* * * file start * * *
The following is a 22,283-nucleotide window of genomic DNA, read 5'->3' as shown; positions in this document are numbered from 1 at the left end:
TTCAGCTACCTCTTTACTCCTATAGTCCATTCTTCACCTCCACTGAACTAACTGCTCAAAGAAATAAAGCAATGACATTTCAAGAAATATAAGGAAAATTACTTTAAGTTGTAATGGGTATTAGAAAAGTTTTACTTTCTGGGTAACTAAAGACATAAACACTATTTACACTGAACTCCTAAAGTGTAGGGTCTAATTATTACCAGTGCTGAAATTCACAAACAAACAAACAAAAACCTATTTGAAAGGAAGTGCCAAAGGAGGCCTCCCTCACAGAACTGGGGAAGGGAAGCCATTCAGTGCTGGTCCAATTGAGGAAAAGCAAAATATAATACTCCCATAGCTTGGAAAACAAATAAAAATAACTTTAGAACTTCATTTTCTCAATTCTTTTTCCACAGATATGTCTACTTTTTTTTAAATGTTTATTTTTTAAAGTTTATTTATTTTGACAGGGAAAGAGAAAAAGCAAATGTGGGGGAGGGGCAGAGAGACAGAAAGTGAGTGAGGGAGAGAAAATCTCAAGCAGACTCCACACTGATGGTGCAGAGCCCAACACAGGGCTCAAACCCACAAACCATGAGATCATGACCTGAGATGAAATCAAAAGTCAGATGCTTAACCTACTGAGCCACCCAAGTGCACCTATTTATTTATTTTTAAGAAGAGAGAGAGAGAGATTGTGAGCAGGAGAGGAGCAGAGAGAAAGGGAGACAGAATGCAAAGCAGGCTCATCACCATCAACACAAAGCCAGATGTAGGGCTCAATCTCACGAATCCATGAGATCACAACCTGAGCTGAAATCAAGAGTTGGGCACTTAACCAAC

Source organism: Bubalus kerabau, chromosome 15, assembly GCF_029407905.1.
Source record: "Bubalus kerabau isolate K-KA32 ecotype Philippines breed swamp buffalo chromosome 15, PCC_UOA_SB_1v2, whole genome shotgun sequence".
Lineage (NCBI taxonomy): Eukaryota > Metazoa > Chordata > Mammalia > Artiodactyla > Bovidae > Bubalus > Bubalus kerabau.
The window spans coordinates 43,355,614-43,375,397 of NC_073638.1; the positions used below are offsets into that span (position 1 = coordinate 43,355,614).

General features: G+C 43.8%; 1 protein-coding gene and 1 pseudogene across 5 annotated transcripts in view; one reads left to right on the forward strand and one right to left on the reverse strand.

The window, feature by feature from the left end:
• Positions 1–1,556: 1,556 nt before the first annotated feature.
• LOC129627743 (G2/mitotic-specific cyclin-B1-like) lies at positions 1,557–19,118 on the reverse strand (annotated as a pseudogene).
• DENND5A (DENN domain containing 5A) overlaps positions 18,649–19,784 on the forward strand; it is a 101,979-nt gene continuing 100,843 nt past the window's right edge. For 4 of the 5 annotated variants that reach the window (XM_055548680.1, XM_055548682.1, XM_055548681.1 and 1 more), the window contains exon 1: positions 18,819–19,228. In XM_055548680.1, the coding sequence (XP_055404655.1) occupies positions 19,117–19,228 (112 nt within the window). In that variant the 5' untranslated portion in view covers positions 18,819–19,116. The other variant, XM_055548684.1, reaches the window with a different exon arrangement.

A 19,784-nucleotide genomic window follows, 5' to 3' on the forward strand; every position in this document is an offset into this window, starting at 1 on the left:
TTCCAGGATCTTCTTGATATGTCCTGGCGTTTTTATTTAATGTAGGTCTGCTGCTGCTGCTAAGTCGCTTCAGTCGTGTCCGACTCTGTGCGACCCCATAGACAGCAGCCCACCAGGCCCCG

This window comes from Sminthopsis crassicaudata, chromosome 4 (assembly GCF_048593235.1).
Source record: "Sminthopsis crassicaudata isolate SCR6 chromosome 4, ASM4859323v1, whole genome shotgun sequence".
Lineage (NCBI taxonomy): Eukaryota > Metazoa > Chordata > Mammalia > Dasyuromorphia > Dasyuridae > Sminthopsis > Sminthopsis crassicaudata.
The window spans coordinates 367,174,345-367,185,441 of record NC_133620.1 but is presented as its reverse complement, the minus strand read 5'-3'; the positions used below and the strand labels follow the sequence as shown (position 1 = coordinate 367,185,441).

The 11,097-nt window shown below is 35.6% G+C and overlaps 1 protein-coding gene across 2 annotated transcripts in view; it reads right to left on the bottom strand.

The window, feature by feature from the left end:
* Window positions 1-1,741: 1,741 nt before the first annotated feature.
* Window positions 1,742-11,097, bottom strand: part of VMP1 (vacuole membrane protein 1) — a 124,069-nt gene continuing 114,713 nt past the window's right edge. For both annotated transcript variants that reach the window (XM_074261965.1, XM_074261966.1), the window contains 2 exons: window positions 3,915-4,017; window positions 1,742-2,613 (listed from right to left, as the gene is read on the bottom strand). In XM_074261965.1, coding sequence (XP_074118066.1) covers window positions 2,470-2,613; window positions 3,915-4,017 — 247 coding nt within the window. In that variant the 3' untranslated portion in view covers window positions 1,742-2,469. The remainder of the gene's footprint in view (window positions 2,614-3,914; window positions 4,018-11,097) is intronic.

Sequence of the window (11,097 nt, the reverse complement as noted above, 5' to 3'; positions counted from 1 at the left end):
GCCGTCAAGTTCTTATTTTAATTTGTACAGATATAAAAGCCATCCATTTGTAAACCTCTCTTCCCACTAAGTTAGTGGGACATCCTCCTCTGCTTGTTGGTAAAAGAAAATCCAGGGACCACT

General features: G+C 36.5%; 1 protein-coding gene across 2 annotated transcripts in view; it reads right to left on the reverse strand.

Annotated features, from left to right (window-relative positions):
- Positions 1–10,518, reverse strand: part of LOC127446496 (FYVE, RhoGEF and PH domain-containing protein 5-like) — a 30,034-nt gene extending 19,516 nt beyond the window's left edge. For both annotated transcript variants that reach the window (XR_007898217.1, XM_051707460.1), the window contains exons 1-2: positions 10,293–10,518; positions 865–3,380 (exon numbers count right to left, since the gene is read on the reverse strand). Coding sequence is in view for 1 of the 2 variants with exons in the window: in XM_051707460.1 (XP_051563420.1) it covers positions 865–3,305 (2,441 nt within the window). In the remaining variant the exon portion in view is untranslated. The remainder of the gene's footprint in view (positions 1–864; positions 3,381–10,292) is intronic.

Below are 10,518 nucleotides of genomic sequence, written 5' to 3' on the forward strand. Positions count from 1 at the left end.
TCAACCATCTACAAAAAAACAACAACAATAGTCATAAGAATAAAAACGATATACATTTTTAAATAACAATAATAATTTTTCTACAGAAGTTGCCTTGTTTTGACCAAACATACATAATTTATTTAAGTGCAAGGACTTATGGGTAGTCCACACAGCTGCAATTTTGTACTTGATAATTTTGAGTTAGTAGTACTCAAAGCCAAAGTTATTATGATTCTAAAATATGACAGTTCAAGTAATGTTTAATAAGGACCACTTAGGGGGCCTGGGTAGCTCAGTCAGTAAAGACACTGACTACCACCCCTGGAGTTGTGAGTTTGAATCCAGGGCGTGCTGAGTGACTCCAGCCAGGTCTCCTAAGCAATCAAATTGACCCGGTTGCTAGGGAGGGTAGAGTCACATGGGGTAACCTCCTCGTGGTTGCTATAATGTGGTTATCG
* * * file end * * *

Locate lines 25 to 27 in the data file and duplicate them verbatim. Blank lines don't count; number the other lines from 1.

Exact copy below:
Annotated features, from left to right (window-relative positions):
- Positions 1–10,518, reverse strand: part of LOC127446496 (FYVE, RhoGEF and PH domain-containing protein 5-like) — a 30,034-nt gene extending 19,516 nt beyond the window's left edge. For both annotated transcript variants that reach the window (XR_007898217.1, XM_051707460.1), the window contains exons 1-2: positions 10,293–10,518; positions 865–3,380 (exon numbers count right to left, since the gene is read on the reverse strand). Coding sequence is in view for 1 of the 2 variants with exons in the window: in XM_051707460.1 (XP_051563420.1) it covers positions 865–3,305 (2,441 nt within the window). In the remaining variant the exon portion in view is untranslated. The remainder of the gene's footprint in view (positions 1–864; positions 3,381–10,292) is intronic.

Below are 10,518 nucleotides of genomic sequence, written 5' to 3' on the forward strand. Positions count from 1 at the left end.